Show History



Kean is an operetta with a book by Peter Stone (1776) and a score by Robert Wright and George Forrest (Kismet, Grand Hotel). It is based on the life of Edmund Kean, the premiere Shakespearean actor in eighteenth-century London, and focuses, in particular, on his frequent womanizing and the dangerous love pentagon that results. In creating the show, Stone pulled from plays written about Kean from both Alexandre Dumas and Jean-Paul Sartre.

Musical theatre star, Alfred Drake, gained the rights to Jean-Paul Sartre's play about Edmund Kean with the desire to musicalize it. He brought on his agent, Robert Lantz, as a producer and brought back many of the people with whom Drake worked on Kismet, including songwriters, Robert Wright and George Forrest.


Kean had tryout runs in both Boston and Philadelphia before opening on November 2, 1961, at the Broadway Theatre. Directed and choreographed by Jack Cole, it ran for 92 performances.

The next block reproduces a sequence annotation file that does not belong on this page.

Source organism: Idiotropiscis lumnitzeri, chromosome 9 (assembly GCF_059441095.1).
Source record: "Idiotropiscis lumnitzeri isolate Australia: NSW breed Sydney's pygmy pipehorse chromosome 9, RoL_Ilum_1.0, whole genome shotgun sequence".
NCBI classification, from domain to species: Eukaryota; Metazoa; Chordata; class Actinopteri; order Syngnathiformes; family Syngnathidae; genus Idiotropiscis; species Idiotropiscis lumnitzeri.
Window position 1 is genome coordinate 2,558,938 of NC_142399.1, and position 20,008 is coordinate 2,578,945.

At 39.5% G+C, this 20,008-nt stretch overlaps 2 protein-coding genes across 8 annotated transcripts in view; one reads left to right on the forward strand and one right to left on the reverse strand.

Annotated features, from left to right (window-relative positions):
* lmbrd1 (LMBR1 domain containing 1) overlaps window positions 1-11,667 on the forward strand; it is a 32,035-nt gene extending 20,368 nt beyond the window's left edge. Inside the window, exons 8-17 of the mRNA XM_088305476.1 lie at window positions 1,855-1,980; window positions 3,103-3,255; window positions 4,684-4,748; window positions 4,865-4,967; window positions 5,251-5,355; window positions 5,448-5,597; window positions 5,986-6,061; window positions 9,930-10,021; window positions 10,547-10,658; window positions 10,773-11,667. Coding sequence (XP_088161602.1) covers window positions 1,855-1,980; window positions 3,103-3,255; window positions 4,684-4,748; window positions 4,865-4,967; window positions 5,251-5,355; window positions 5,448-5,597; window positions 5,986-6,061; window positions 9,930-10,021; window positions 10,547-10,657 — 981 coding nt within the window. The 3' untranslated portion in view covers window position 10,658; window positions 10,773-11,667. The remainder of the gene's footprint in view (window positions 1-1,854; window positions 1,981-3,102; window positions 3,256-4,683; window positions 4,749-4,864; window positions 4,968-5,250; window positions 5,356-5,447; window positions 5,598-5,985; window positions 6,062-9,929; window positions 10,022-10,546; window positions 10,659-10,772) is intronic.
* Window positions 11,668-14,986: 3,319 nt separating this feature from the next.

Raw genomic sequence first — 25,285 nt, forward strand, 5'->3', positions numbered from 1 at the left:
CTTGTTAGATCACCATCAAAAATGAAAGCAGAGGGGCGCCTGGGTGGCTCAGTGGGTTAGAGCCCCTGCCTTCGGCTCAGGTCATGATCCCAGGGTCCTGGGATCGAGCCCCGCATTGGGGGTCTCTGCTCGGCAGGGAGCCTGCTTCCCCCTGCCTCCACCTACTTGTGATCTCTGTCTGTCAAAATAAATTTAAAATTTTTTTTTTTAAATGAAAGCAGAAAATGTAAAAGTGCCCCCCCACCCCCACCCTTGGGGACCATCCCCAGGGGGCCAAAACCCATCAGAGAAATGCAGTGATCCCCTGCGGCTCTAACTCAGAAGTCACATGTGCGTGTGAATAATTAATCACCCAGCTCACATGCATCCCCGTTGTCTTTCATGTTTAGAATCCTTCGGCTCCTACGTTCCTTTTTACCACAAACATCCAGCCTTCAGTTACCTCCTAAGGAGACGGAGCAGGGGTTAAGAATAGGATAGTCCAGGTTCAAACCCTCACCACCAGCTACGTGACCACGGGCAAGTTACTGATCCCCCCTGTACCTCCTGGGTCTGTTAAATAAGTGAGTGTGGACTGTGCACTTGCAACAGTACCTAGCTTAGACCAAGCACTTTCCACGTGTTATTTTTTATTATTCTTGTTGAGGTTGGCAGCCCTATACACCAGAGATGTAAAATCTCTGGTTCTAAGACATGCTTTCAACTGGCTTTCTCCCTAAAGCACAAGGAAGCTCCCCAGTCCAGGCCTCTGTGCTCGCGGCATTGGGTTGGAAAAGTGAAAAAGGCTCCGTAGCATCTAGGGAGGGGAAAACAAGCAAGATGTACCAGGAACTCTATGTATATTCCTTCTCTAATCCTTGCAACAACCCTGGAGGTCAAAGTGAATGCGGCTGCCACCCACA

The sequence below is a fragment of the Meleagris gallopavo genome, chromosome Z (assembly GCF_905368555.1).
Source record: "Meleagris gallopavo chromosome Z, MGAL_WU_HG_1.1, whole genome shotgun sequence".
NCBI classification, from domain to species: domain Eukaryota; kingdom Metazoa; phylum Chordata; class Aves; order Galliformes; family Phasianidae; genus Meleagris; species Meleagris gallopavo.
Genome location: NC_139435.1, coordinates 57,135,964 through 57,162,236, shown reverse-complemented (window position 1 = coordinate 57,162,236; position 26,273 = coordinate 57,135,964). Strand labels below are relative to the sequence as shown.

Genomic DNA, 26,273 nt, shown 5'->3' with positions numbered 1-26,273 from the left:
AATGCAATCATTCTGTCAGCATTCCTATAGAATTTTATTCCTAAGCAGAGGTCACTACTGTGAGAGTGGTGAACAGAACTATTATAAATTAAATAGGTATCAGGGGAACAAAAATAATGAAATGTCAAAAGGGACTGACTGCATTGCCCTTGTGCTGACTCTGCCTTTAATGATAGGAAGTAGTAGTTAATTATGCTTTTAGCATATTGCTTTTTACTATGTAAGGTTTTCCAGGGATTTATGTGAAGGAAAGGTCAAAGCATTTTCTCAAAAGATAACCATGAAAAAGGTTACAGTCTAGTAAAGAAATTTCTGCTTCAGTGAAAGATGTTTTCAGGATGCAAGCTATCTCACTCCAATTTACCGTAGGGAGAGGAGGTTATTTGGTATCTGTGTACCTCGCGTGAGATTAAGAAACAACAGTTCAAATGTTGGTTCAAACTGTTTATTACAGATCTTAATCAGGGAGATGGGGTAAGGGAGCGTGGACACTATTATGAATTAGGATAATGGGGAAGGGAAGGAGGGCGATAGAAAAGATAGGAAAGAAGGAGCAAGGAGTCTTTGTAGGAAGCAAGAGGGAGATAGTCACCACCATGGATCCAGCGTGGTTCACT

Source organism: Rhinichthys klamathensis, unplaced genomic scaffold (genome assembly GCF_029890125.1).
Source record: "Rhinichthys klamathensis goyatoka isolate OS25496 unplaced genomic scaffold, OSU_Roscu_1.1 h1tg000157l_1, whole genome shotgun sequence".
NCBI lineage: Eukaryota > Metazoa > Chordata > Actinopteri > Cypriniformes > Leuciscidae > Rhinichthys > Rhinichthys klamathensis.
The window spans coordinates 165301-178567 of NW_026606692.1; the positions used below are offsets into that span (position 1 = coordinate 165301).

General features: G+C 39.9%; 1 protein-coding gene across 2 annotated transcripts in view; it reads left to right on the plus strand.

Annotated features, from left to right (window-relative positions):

Cultural Influence

  • Kean was the first musical with a book by Peter Stone. He would go on to win Tony Awards for his work on the musicals, 1776, Titanic and Woman of the Year.
  • Robert Wright and George Forrest's score for Kean was the first of the duo's actually to reach Broadway.


  • The original Broadway production of Kean starred Alfred Drake, Larry Fuller, Christopher Hewett, Joan Weldon and Lee Venora.
  • The Broadway production of Kean was nominated for two Tony Awards in 1962.